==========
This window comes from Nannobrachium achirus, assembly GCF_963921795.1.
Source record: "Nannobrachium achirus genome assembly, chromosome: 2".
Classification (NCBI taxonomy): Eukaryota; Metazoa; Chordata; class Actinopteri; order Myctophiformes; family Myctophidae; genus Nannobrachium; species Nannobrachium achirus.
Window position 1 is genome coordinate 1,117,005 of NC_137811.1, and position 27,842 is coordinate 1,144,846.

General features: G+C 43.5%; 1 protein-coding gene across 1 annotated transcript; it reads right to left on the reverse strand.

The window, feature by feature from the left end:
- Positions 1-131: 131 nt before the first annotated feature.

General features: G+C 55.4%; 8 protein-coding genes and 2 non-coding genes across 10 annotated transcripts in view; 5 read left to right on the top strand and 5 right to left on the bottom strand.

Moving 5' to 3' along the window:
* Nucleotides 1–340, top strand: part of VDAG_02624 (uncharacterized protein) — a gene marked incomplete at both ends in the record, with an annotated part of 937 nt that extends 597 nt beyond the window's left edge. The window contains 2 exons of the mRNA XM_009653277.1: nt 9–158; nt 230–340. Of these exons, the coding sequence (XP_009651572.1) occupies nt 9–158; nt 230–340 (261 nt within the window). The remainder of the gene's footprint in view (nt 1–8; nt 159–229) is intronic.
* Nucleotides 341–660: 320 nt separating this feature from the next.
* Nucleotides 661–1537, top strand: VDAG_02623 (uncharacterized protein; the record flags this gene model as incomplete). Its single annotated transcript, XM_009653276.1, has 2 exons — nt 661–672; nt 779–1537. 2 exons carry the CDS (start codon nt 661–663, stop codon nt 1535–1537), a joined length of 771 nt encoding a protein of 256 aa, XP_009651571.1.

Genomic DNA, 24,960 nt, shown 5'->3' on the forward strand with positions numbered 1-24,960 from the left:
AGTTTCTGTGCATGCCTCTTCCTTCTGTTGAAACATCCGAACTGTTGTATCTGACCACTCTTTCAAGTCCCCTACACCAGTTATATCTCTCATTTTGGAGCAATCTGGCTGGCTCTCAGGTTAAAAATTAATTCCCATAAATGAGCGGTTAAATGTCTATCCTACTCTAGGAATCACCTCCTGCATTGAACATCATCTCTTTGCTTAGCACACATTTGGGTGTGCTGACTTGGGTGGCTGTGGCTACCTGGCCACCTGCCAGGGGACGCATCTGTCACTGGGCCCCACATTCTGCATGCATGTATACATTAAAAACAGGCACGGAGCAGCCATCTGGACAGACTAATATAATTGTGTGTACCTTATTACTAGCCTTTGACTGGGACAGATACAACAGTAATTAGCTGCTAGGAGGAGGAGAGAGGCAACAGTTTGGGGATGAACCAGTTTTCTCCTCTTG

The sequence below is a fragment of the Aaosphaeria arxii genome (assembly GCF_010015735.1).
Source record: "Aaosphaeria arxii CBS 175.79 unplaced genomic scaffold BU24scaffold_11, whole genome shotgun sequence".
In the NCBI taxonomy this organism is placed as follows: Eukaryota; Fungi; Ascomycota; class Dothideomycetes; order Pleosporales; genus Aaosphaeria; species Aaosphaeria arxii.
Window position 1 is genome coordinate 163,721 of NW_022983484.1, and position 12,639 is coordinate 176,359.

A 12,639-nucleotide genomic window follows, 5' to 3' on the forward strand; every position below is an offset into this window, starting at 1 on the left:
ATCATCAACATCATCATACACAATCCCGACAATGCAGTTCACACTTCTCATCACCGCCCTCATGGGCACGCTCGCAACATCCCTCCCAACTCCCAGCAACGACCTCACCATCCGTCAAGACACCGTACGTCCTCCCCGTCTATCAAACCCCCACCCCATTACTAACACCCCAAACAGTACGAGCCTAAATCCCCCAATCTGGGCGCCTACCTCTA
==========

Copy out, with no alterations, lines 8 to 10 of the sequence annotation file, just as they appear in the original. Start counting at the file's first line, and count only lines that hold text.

General features: G+C 55.4%; 8 protein-coding genes and 2 non-coding genes across 10 annotated transcripts in view; 5 read left to right on the top strand and 5 right to left on the bottom strand.

Moving 5' to 3' along the window:
* Nucleotides 1–340, top strand: part of VDAG_02624 (uncharacterized protein) — a gene marked incomplete at both ends in the record, with an annotated part of 937 nt that extends 597 nt beyond the window's left edge. The window contains 2 exons of the mRNA XM_009653277.1: nt 9–158; nt 230–340. Of these exons, the coding sequence (XP_009651572.1) occupies nt 9–158; nt 230–340 (261 nt within the window). The remainder of the gene's footprint in view (nt 1–8; nt 159–229) is intronic.